Punishment We Can Generalize About Term Paper

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4. Retributive justifications for punishment- such as theories about making punishment "fit" what the crime or criminal "deserves" have been criticized on grounds that they assume we know a lot more than we do. For example, it is notorious that different jurisdictions assign different punishments for the same offense. In addition, it is notoriously difficult to assess an individual's personal blameworthiness for criminal conduct in terms of his or her personal history. However, neither of these factors is substantial enough to challenge the validity of retributive justice schemes. After all, it is to be expected that different jurisdictions would have different punishments for the same criminal behavior, because cultural values vary across the United States, with certain cultures and regional areas placing greater emphasis on different values. The federal system of government practically dictates that there will be conflict among the many criminal justice systems in the United States. Furthermore, an individual's personal history really should not be relevant to a punishment system. Regardless of an individual's background, one either had the ability to understand that what they were doing was a crime and should not be done at the time the crime was committed, or one did not. Such a determination, which would examine a defendant's mental competence, screening out issues such as mental retardation and mental illness, would place all competent defendants on an equal footing. A democratic form of government demands nothing less; in a society like ours, which is plagued by both racial and social prejudice, consideration of a person's personal background inevitably leads to harsher punishments for those who are disadvantaged and have had troubled lives, the very people that most opponents of a retributive justice system believe should receive less punishment.

However, a defendant's personal history can have a tremendous bearing on individual culpability in at least three ways, which are not fully accounted for in our modern criminal justice system. First, although there is currently a moratorium on the death penalty for the mentally retarded, there are no clear-cut laws regarding their criminal culpability. On the contrary, those decisions are made on a case-by-case basis. However, they are done so within a retributive justice scheme, which gives people like judges and jurors, who may not truly understand mental retardation and its impact on an individual's decision-making capabilities and impulse control, the ability to determine whether or not someone is competent to face prosecution and punishment.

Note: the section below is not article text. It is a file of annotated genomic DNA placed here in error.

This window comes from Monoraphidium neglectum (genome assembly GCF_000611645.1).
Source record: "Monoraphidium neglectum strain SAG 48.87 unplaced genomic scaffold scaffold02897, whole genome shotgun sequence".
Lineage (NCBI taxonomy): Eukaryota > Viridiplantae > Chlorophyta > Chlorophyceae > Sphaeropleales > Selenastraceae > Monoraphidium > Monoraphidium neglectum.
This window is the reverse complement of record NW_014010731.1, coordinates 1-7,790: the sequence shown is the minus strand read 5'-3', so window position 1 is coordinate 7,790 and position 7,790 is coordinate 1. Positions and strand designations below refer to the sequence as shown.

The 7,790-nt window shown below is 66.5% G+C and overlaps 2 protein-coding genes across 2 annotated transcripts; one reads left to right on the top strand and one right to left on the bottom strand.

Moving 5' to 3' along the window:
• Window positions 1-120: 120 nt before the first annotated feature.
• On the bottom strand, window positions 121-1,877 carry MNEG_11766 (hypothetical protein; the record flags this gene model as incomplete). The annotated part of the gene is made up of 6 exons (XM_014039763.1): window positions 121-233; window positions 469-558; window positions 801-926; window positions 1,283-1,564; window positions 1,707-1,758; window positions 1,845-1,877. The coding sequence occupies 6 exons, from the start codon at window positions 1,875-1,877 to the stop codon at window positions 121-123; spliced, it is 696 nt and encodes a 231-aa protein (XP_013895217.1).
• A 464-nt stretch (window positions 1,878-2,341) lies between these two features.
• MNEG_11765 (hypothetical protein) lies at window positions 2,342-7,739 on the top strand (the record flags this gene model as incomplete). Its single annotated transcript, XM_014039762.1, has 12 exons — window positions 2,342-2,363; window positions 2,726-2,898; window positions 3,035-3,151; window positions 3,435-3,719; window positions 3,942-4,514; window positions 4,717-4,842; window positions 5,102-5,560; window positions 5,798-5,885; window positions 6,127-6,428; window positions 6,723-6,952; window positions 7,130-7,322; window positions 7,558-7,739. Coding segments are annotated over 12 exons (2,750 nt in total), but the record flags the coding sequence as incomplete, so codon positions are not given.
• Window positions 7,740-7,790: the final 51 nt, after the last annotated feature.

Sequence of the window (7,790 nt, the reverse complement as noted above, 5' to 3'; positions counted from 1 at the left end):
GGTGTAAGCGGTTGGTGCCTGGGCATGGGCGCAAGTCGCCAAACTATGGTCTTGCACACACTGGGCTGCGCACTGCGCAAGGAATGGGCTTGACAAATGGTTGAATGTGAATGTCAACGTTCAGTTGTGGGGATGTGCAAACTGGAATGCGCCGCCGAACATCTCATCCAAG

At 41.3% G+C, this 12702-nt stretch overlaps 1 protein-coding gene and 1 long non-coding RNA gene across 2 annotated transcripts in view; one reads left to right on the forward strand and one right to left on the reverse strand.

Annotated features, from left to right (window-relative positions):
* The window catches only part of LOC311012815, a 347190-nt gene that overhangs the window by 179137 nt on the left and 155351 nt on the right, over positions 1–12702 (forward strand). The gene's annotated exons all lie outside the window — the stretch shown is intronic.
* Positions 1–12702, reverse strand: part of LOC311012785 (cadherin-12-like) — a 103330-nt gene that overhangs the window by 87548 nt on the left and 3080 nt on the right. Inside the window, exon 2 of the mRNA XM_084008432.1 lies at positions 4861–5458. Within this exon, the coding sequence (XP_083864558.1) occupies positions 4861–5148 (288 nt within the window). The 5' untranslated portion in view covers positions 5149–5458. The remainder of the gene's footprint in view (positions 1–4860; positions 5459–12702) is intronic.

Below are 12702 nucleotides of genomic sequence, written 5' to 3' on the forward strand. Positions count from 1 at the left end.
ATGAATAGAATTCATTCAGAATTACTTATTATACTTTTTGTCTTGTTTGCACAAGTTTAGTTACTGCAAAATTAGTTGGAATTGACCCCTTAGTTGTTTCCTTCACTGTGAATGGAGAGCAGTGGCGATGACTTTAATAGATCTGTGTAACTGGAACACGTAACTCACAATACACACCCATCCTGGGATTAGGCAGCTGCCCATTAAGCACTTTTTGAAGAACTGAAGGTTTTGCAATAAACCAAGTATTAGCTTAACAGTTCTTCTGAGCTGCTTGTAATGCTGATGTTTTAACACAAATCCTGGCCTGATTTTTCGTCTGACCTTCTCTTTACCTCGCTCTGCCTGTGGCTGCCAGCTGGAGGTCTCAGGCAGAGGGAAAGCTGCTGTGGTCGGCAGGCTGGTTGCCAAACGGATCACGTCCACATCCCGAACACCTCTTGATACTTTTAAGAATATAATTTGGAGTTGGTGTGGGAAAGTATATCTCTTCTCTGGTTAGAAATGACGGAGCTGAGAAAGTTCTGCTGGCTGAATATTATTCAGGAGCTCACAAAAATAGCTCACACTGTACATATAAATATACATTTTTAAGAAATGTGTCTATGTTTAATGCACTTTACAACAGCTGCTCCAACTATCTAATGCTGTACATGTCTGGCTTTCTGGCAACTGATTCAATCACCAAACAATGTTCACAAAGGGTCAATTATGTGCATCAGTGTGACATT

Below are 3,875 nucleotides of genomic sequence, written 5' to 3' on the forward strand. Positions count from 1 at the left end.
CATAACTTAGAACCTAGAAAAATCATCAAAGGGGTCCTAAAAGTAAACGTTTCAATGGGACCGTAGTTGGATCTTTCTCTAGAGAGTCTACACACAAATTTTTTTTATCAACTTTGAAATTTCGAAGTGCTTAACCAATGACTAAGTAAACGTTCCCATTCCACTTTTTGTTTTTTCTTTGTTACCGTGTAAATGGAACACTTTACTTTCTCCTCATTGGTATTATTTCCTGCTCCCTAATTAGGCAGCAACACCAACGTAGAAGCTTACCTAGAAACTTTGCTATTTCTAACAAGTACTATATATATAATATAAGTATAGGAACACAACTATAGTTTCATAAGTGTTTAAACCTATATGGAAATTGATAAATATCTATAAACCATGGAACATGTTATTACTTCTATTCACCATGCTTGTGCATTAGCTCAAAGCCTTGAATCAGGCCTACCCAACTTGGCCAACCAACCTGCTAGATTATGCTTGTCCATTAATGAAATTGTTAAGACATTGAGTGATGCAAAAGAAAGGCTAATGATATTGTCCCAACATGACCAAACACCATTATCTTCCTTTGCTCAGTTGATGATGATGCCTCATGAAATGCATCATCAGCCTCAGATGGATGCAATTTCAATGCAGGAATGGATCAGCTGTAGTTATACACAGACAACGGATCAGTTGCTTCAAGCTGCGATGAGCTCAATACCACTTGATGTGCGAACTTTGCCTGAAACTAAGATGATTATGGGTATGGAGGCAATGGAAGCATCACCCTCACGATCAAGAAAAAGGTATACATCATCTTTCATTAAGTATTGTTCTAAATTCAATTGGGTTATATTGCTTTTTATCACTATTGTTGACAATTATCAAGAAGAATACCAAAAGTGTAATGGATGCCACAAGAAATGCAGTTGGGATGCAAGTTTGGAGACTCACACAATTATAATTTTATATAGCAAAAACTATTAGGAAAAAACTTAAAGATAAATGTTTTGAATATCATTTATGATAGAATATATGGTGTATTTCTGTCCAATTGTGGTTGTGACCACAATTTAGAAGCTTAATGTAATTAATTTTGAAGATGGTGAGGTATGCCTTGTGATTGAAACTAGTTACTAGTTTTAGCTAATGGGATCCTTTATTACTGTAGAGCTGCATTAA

Second, the mentally ill compose an extremely disproportionate part of the prison population. Like the mentally retarded, people with mental illness are judged by people with little expertise in mental illness, who frequently apply judgments based on personal value systems and their own understanding of mental illness, to determine that someone is legally capable of facing charges for criminal activity. Approximately 20% of the people in jail are seriously mentally ill, which means that there are more seriously mentally ill people in jail than in hospitals or other treatment facilities. (Butterfield). Furthermore, because of their mental illnesses, these inmates are frequently disciplinary problems in the prison setting, leading them into solitary confinement and other types of punishment that can actually compound their mental illnesses and make them less safe when released from prison. If it can be determined that a person's mental illness played a substantial contributing part in their criminal behavior, it makes sense that the person should receive treatment for that illness, making them safe for society. At that point, it might be appropriate to then apply a retributive form of punishment, but doing so before treating an individual greatly reduces the possibility that it would even prohibit that individual from re-offending in the same manner.

Finally, as the reports on violent crime demonstrate, people are much more likely to be violently victimized by a loved-one than by a stranger. Moreover, family violence can create such an atmosphere of fear that it leads the victims to act out in self-protection in a manner that the rest of society might understand as disproportionate. However, since the majority of murdered women are killed by a spouse, the majority of molested children are preyed upon by relatives and family friends, and most child homicides are committed by parents, it makes sense for these victims to act out in extreme self-defense. However, to a…[continue]

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